• nested-loop C->T - It can loop through each value in the primary table, check the conditions, and for each successful value, it can do the String-concatenation, it can scan all values in the temp table, compute the name-concatenation, and then calculate the edit distance, and discard the bad results.
  • nested-loop C'->T' or T'->C' - It can produce a temporary, or in-memory version of the pre-filtered C table and name-concatenated T and C tables, and then do a nested-loop of these two in-memory tables, discarding bad edit distances.

Your SQL is written to suggest you want it to do the last option, create two in-memory data sets, each of them pre-computed to contain just the name-concatenated values, and then you only perform the cross-product on these tables.... but, just because you wrote the SQL that way does not mean that Oracle will do the process that way....

... have you done an explain-plan to figure out which option it has taken?

My guess is that it has chosen nested-loop T->C, with a second possibility of nested-loop C->T. The reasons?

  1. the temp table probably does not have statistics up to date, and is not indexed at all
  2. the primary table probably has some indexes on CODLAN and/or STAAN
  3. when Oracle optimizes the query, it will likely decide the temp-space required to store all the name-concatenated values will require too much memory, or even physical IO

Now, we want/need Oracle to choose the most efficient cross-join mechanism... and we do not want it calculating the name-concatenation on the fly because it will need to repeat that many times for at least one side of the cross-product.

The solution is to force Oracle's plan to do what we want, and the way to do that is to pre-compute the data needed for the cross-product.

Your temp table should already have the pre-computed name-concatenated values... why are you having to do the name-concatenation as part of the query? Call this column FULLNAME

Then, create a second table as:

create table TMP_CLIENTNAME (
    NUMCLI INTEGER NOT NULL,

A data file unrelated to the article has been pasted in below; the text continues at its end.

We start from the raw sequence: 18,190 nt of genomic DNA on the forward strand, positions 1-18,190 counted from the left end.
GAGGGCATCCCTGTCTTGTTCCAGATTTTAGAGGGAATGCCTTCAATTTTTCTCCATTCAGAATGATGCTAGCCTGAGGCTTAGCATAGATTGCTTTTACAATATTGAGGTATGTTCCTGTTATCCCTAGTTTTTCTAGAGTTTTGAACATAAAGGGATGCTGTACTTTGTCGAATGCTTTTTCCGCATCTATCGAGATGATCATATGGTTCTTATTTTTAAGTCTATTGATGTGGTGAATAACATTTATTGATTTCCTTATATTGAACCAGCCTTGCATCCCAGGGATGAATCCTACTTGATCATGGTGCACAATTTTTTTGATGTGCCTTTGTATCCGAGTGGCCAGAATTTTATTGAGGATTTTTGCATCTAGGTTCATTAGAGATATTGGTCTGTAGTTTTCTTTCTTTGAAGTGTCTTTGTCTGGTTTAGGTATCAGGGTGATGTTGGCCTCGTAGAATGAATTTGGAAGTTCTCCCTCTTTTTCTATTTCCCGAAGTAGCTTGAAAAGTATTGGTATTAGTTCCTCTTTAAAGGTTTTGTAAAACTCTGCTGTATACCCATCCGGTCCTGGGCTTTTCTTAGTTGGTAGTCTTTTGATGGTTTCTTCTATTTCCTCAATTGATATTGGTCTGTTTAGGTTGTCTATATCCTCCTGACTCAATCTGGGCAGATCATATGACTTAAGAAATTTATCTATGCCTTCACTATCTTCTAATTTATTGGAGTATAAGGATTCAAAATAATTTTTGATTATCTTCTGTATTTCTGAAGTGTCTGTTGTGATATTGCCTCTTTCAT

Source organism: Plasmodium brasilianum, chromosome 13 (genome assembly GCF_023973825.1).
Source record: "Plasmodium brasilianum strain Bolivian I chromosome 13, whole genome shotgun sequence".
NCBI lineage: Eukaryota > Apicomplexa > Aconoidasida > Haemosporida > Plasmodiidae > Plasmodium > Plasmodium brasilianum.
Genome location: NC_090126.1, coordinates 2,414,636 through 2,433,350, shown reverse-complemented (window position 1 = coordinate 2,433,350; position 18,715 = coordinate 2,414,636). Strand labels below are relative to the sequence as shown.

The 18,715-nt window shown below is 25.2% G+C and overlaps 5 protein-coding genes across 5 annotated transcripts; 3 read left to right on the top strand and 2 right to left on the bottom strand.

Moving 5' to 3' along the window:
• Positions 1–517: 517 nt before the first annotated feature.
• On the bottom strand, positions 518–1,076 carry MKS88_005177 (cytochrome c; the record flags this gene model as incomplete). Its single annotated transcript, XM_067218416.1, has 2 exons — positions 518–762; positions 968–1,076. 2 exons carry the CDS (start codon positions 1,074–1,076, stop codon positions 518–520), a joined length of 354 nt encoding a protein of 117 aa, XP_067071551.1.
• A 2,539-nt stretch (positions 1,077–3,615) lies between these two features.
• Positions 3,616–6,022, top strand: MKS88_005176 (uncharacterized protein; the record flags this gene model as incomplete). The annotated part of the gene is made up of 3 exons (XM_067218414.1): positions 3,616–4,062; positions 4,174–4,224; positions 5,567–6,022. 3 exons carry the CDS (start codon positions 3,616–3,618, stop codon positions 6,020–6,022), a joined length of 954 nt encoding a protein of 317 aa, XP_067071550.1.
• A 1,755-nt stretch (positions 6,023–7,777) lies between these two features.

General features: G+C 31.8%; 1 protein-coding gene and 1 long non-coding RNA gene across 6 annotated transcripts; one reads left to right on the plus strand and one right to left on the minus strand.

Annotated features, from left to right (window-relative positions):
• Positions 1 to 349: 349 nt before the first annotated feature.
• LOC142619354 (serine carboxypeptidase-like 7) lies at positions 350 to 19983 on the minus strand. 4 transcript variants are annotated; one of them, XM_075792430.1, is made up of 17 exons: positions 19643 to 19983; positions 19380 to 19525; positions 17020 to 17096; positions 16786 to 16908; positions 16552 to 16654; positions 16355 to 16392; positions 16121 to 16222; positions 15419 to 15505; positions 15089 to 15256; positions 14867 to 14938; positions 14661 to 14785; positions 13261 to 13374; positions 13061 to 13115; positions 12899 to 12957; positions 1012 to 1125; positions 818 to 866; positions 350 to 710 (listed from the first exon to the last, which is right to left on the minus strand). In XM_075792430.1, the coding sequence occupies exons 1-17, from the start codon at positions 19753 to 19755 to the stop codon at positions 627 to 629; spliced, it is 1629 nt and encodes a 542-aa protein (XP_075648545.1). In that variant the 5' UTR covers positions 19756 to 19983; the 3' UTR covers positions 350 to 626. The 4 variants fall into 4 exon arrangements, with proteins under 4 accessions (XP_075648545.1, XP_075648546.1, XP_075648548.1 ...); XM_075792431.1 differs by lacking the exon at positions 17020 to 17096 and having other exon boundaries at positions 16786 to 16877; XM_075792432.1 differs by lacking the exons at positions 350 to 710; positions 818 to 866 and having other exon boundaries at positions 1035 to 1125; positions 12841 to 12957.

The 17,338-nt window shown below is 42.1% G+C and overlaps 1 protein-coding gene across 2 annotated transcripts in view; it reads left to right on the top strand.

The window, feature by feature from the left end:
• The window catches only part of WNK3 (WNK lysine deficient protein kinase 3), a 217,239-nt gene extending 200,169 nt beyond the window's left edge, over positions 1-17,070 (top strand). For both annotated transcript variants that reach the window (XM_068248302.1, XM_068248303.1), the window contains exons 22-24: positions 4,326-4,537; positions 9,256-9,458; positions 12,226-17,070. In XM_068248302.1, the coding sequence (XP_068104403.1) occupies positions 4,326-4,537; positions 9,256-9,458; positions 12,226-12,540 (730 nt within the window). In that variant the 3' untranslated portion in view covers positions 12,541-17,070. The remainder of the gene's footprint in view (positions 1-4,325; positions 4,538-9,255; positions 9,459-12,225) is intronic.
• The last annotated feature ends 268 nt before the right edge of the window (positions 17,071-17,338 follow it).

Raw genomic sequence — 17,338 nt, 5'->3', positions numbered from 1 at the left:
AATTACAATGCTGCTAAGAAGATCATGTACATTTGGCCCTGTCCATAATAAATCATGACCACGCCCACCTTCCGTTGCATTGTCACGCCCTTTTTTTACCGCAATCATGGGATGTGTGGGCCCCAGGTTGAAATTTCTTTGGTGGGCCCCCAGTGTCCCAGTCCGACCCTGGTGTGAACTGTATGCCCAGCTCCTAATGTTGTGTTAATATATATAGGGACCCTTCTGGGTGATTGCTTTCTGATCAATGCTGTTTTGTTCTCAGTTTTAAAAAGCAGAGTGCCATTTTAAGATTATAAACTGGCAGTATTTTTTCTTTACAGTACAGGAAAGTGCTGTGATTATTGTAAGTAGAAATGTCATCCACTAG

NAAM NVARCHAR(255) NOT NULL)
)

insert into TMP_CLIENTNAME
select NUMCLI,
       NOMCLI ||' '|| PRNCLI as NAAM
from CLIENT
where CODLAN = 3
  and STAANN <> 'D'

Then your cross-product query becomes:

select C.NUMCLI,
       C.NAAM,
       T.FULLNAME,
       (UTL_MATCH.EDIT_DISTANCE_SIMILARITY(NAAM, FULLNAME)) as DIFF
from TMP_CONTROL T,
     TMP_CLIENTNAME C
where (UTL_MATCH.EDIT_DISTANCE_SIMILARITY(NAAM, FULLNAME)) >= 60

This query forces Oracle not to do any calculations other than the edit-distance in the join. This will make a difference....

The down-side is that you need additional storage for the data.

Once you have your data in this format you can consider some other options.... (which will likely affect the results of the edit-distance calculations)

  • index the first letter of each name, and only calculate the edit distances where the first letters are the same.
  • only calculate the edit distance when the length of the two names are less than say 5 characters different.
  • .....
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  • \$\begingroup\$ 1) A number of clients have a middlename added to their firstname, and not all people on the list have a middlename. 2) We're normally not allowed to make temporary tables (I had to get permission to add a table to the DB), so I'd rather not add more. 3) Would it be better if I loaded the data in another program? (just combine the data in oracle, then do the similarity search in java/C++/...) ? \$\endgroup\$ – Andreas Mar 11 '14 at 14:14
  • \$\begingroup\$ Somewhat related to your last question : blog.jooq.org/2014/03/10/… \$\endgroup\$ – SylvainD Mar 11 '14 at 22:39
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    \$\begingroup\$ @Andreas you can probably create temporary tables... and populate/use those \$\endgroup\$ – rolfl Mar 11 '14 at 22:51
  • \$\begingroup\$ @Josay not using hibernate (just jdbc), so no. \$\endgroup\$ – Andreas Mar 12 '14 at 8:17
  • \$\begingroup\$ @rolfl Not allowed to create temporary tables & given the size of the resulting table, it's probably not a good idea (I need to run the query on our production DB). (Would be a good idea in other circumstances, so +1 for that) \$\endgroup\$ – Andreas Mar 12 '14 at 8:19